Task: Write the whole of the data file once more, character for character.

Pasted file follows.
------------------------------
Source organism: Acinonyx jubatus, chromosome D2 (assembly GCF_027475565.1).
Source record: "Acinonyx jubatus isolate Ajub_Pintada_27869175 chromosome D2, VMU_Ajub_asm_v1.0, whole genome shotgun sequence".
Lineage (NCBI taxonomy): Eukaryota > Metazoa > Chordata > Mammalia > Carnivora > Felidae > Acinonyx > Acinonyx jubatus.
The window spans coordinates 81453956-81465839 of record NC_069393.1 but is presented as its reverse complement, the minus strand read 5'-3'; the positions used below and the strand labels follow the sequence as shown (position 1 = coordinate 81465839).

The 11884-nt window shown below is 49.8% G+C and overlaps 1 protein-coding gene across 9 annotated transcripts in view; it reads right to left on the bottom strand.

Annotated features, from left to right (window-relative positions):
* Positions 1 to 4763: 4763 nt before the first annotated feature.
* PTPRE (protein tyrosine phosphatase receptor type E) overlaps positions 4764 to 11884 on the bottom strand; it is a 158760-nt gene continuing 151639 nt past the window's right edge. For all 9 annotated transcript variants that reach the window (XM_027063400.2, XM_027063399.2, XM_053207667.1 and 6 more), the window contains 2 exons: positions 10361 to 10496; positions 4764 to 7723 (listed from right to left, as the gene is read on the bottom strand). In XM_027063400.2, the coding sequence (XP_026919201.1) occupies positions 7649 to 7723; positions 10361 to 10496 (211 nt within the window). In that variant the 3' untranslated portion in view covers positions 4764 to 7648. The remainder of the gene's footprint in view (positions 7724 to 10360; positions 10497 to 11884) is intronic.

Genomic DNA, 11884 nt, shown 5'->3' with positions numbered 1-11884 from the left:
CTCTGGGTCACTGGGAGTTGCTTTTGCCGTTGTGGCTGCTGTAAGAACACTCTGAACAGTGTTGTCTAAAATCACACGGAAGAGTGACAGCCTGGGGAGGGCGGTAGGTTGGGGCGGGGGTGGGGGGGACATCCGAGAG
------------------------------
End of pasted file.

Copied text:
Source organism: Acinonyx jubatus, chromosome D2 (assembly GCF_027475565.1).
Source record: "Acinonyx jubatus isolate Ajub_Pintada_27869175 chromosome D2, VMU_Ajub_asm_v1.0, whole genome shotgun sequence".
Lineage (NCBI taxonomy): Eukaryota > Metazoa > Chordata > Mammalia > Carnivora > Felidae > Acinonyx > Acinonyx jubatus.
The window spans coordinates 81453956-81465839 of record NC_069393.1 but is presented as its reverse complement, the minus strand read 5'-3'; the positions used below and the strand labels follow the sequence as shown (position 1 = coordinate 81465839).

The 11884-nt window shown below is 49.8% G+C and overlaps 1 protein-coding gene across 9 annotated transcripts in view; it reads right to left on the bottom strand.

Annotated features, from left to right (window-relative positions):
* Positions 1 to 4763: 4763 nt before the first annotated feature.
* PTPRE (protein tyrosine phosphatase receptor type E) overlaps positions 4764 to 11884 on the bottom strand; it is a 158760-nt gene continuing 151639 nt past the window's right edge. For all 9 annotated transcript variants that reach the window (XM_027063400.2, XM_027063399.2, XM_053207667.1 and 6 more), the window contains 2 exons: positions 10361 to 10496; positions 4764 to 7723 (listed from right to left, as the gene is read on the bottom strand). In XM_027063400.2, the coding sequence (XP_026919201.1) occupies positions 7649 to 7723; positions 10361 to 10496 (211 nt within the window). In that variant the 3' untranslated portion in view covers positions 4764 to 7648. The remainder of the gene's footprint in view (positions 7724 to 10360; positions 10497 to 11884) is intronic.

Genomic DNA, 11884 nt, shown 5'->3' with positions numbered 1-11884 from the left:
CTCTGGGTCACTGGGAGTTGCTTTTGCCGTTGTGGCTGCTGTAAGAACACTCTGAACAGTGTTGTCTAAAATCACACGGAAGAGTGACAGCCTGGGGAGGGCGGTAGGTTGGGGCGGGGGTGGGGGGGACATCCGAGAG